Find Delight in Jehovah’s Righteousness
“He that is pursuing righteousness and loving-kindness will find life, righteousness and glory.”—PROVERBS 21:21.
1. What ways of people today have led to disastrous results?
“THERE exists a way that is upright before a man, but the ways of death are the end of it afterward.” (Proverbs 16:25) How accurately this Bible proverb describes the ways of most people today! By and large, people are concerned only with doing what is right in their own eyes, ignoring even the most basic needs of others. (Proverbs 21:2) They pay lip service to the laws and standards of the land but seek to circumvent them at every opportunity. The result is a society fragmented, confused, and perplexed.—2 Timothy 3:1-5.
2. What is urgently needed for mankind’s own good?
2 For our own good—and for the peace and security of the entire human family—we urgently need a law or standard that is just and right, one that all people are willing to accept and obey. Obviously, no law or standard proposed by any human, no matter how intelligent or sincere, can meet that need. (Jeremiah 10:23; Romans 3:10, 23) If such a standard exists, where could it be found and what would it be like? Perhaps the more important question is, If such a standard exists, would you delight in and abide by it?
Finding the Righteous Standard
3. Who is most qualified to provide a standard that is acceptable and beneficial to all people, and why?
3 To find a standard that is acceptable and beneficial to everyone, we will have to go to someone who transcends all racial, cultural, and political boundaries and who is unhindered by human shortsightedness and frailties. Without a doubt, the one uniquely qualified is the almighty Creator, Jehovah God, who declares: “As the heavens are higher than the earth, so my ways are higher than your ways, and my thoughts than your thoughts.” (Isaiah 55:9) Furthermore, the Bible describes Jehovah as “a God of faithfulness, with whom there is no injustice; righteous and upright is he.” (Deuteronomy 32:4) Throughout the Bible, we find the expression “Jehovah is righteous.” (Exodus 9:27; 2 Chronicles 12:6; Psalm 11:7; 129:4; Lamentations 1:18; Revelation 19:2, footnote) Yes, we can look to Jehovah for the ultimate standard because he is faithful, just, and righteous.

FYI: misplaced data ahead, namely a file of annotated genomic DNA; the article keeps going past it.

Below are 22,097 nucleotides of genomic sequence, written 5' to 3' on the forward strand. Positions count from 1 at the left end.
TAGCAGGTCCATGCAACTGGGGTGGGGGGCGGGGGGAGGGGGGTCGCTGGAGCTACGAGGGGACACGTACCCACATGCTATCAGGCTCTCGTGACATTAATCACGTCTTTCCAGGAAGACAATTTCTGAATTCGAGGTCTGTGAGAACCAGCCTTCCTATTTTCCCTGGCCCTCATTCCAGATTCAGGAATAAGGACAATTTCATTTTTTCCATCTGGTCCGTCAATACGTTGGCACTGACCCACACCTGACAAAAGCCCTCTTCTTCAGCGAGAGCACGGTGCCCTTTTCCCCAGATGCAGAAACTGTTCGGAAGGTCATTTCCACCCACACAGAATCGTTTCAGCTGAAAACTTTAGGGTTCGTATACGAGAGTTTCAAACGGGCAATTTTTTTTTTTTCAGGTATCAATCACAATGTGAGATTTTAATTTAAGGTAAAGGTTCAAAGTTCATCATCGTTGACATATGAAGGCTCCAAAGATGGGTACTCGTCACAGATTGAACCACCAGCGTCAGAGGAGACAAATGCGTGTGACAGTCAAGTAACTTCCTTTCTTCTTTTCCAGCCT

4. What does the word “righteous” mean?
4 Of course, the word “righteous” is not very popular today. In fact, most people take a negative, even derogatory, view of it, equating it with being sanctimonious, or hypocritically pious and devout. However, according to one dictionary, “righteous” means “just, upright, virtuous; guiltless, sinless; conforming to the precepts of divine law or accepted standards of morality; acting rightly or justly.” Would you not delight in a law or standard that embraces such fine characteristics?
5. Describe the quality of righteousness as expressed in the Bible.
5 Regarding the quality of righteousness, the Encyclopaedia Judaica observes: “Righteousness is not an abstract notion but rather consists in doing what is just and right in all relationships.” God’s righteousness, for example, is not simply an inward or personal quality that he possesses, such as his holiness and purity. Rather, it is an expression of his nature in ways that are right and just. It might be said that because Jehovah is holy and pure, everything he does and everything emanating from him is righteous. As the Bible says, “Jehovah is righteous in all his ways and loyal in all his works.”—Psalm 145:17.
6. What did Paul say about certain unbelieving Jews in his day, and why?